The spoils of EU reform
- Alain Délétroz is Vice President Europe at the International Crisis Group, www.crisisgroup.org. The opinions expressed are his own. -
There is a sumptuous feast happening in Brussels, but some are better fed than others. What to many may seem an indigestible alphabet soup of new EU institutions dealing with foreign policy after the Lisbon treaty, is actually a smorgasbord of patronage, favour and influence.
Britain may feel it has done well to get the spot at the head of the table in the form of new High Representative Catherine Ashton, but in reality the French and Germans seem to be the ones setting the menu.
Currently at issue is an organ called the Crisis Management Planning Directorate (CMPD), which is intended to be at the very heart of Ashton’s External Action Service — essentially the new European diplomatic corps.
In December 2008, the European Council agreed to merge civilian and military aspects of the planning for European peace keeping missions into a single CMPD. It was a logical step that would help the EU be more efficient in its response to conflicts.
As this new structure is now taking shape, however, the military aspect has been given vastly disproportionate weight.
Civilian experts, most notably the former director on the civilian crisis management side, have been pushed out of the decision-making structures.
But it doesn’t stop there. In the CMPD transitional structure, only one-fifth of the names listed for the so-called “integrated strategic planning unit” seem to have civilian planning expertise.
This development is bizarre for two reasons.
First, the vast majority of European missions in conflict areas have been civilian: 21 out of 27, in fact. The EU has been a much more efficient actor in the civilian components of conflict management and peace building — like policing, rule of law and border missions — than it ever has been on the military side.
Second, among the many lessons learnt in Bosnia and elsewhere, one is that the military hate to do what they have not been trained for. They should never be asked to police cities or launch judiciary reforms.
One would have expected such realities to be reflected in the leadership and structure of the CMPD.
Instead, they have ignored the EU’s traditional strengths, and we are now looking at a future in which military experts will be planning civilian missions.
To understand how and why this has happened, one needs to understand that active member states, with clear ideas of what they want, get the best parts while others simply watch on. France pushed its views only to come up against resistance from Berlin.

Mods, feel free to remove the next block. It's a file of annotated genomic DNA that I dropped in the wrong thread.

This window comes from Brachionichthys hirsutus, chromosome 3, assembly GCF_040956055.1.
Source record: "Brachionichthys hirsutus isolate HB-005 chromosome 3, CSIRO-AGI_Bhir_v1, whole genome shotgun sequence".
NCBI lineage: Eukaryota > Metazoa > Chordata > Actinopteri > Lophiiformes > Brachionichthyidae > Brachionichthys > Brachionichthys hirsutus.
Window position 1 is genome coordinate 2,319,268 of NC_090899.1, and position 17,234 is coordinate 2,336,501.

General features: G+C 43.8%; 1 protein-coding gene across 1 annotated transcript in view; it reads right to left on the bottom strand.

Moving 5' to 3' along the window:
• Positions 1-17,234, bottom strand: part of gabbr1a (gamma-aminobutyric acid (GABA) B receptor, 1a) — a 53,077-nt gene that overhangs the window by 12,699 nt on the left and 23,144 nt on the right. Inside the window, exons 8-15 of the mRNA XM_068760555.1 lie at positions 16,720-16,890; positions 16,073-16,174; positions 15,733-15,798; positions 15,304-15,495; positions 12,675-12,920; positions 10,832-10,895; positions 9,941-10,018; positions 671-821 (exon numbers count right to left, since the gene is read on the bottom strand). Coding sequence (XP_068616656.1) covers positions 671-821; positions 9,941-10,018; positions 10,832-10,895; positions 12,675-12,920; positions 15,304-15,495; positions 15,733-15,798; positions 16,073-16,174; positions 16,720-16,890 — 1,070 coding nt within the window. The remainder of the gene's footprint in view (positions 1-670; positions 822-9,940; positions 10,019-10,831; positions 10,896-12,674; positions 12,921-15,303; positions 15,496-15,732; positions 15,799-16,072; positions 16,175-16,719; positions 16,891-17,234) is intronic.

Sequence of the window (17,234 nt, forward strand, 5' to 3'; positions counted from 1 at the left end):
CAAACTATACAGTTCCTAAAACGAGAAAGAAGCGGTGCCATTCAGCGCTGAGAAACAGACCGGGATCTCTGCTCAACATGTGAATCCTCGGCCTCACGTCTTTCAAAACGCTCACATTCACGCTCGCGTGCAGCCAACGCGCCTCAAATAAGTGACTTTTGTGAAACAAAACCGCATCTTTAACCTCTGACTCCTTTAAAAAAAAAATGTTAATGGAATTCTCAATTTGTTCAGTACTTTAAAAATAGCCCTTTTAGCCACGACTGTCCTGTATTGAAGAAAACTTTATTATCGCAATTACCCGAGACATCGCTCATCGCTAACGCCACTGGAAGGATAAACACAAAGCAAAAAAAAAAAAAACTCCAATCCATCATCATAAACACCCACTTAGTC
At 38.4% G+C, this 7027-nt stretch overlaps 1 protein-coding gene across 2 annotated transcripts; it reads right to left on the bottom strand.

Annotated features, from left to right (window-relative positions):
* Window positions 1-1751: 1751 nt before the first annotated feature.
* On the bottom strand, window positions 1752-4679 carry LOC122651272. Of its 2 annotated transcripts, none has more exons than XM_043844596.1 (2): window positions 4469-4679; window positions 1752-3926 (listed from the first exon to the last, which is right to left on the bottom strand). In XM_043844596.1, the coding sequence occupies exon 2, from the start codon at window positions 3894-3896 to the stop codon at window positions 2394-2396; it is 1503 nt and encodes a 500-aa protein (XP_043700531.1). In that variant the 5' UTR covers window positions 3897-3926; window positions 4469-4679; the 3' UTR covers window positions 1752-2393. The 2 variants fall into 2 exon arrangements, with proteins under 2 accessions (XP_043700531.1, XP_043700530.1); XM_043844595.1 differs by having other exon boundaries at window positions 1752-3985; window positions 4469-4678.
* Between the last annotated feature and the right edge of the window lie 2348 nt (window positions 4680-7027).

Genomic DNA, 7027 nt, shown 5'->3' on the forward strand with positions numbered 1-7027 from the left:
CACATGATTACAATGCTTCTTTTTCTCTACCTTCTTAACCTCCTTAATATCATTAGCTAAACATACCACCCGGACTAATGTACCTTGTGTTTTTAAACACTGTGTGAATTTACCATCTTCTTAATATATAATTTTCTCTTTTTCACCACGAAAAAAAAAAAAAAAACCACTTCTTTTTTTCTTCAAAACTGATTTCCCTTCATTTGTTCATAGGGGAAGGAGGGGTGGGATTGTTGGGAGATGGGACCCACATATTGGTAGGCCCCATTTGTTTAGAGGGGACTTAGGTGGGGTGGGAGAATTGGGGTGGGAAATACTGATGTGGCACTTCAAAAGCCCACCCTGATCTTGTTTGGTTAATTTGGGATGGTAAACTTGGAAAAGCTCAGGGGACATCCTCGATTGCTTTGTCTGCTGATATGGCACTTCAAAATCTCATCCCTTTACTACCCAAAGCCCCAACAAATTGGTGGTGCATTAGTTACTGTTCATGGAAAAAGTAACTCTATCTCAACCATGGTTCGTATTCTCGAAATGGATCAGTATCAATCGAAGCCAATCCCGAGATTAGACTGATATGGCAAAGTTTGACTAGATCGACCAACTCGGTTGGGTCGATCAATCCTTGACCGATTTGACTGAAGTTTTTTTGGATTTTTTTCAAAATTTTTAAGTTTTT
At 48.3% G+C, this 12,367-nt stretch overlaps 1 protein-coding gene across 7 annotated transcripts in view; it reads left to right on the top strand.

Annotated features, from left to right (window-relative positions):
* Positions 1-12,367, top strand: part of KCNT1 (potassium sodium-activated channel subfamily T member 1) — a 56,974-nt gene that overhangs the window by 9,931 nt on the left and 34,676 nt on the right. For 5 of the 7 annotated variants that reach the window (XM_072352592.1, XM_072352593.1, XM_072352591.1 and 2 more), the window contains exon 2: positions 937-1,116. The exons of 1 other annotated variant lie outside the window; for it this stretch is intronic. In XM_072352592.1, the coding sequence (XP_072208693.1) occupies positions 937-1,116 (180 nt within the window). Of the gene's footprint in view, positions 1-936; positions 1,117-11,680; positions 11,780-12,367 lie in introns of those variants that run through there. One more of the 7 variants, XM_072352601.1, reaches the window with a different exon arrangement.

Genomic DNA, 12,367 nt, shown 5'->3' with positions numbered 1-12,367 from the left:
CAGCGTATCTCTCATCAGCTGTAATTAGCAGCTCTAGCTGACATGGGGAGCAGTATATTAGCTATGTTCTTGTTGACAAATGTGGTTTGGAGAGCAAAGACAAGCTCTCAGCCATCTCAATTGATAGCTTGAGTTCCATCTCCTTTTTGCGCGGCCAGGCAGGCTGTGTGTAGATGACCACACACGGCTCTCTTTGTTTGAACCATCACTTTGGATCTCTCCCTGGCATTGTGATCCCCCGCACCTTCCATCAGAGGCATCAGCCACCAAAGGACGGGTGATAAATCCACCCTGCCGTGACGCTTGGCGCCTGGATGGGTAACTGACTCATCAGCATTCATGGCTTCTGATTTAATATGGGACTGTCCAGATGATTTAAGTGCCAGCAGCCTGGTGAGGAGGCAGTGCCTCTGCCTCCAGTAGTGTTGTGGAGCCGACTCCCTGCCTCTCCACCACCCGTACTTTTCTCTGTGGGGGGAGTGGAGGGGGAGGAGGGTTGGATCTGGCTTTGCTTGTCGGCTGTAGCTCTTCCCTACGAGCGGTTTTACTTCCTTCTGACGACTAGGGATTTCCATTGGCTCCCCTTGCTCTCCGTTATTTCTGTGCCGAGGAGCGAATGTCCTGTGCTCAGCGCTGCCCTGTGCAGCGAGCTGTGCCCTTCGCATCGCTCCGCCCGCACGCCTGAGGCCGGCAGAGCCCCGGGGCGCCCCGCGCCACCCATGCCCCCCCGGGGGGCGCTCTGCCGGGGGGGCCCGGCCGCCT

A deal securing German positions elsewhere in the post-Lisbon machinery seems to have allowed a certain French view to dominate the CMPD. The UK and other Europeans who contribute to these missions have either allowed the deal to go forward, or weren’t aware that it was happening.
But they will almost certainly show resistance the day they are asked to contribute personnel for new European peace building missions under this structure.
This is not just another Brussels horse-trading story. The CMPD is not an obscure element in the EU machinery. This is quite literally a life-and-death matter, both for people suffering in crisis zones and for European citizens involved in current and future missions.
The CMPD will be the very core of the new European External Action Service and be the body that deals with all the toughest issues of world peace and security the EU is involved in.
The EU needs an institution that can deal with the full “conflict cycle”, from prevention to crisis management, rebuilding and development.
The Lisbon treaty is very clear in giving the High Representative authority over “coordination of the civilian and military aspects” of “peace keeping tasks… tasks of combat forces in crisis management, including peace making and post-conflict stabilisation”.
Indeed, all these responsibilities and their associated financial instruments should now move over entirely from the Commission to the External Action Service. For the sake of efficiency, it would be essential to create a single Directorate General for peace building and crisis management.
Ideally, under Lisbon, Ashton should have responsibility and exercise leadership over all the directorates that are involved in external policies: development, neighbourhood, humanitarian aid, at least.
Unfortunately, the ambition of the Lisbon text has not yet been matched by Ashton’s own. She has preferred to express a more humble desire to co-ordinate or work closely with all the commissioners involved in foreign affairs, rather than be an outspoken champion for the EU’s role in peace building.
Ashton’s task is huge and complicated, to be sure, but by allowing the CMPD to be dominated by a vision that overly promotes military aspects of EU missions, she has made it tougher still — and not just for herself but for those who will come after.
The structures being created today will have a lasting impact on the way the EU projects itself in the world for decades.
The Union’s conflict prevention and peace building capacity has just suffered a blow to its effectiveness that, if left uncorrected, will have enormous impact on the ground in crisis zones worldwide.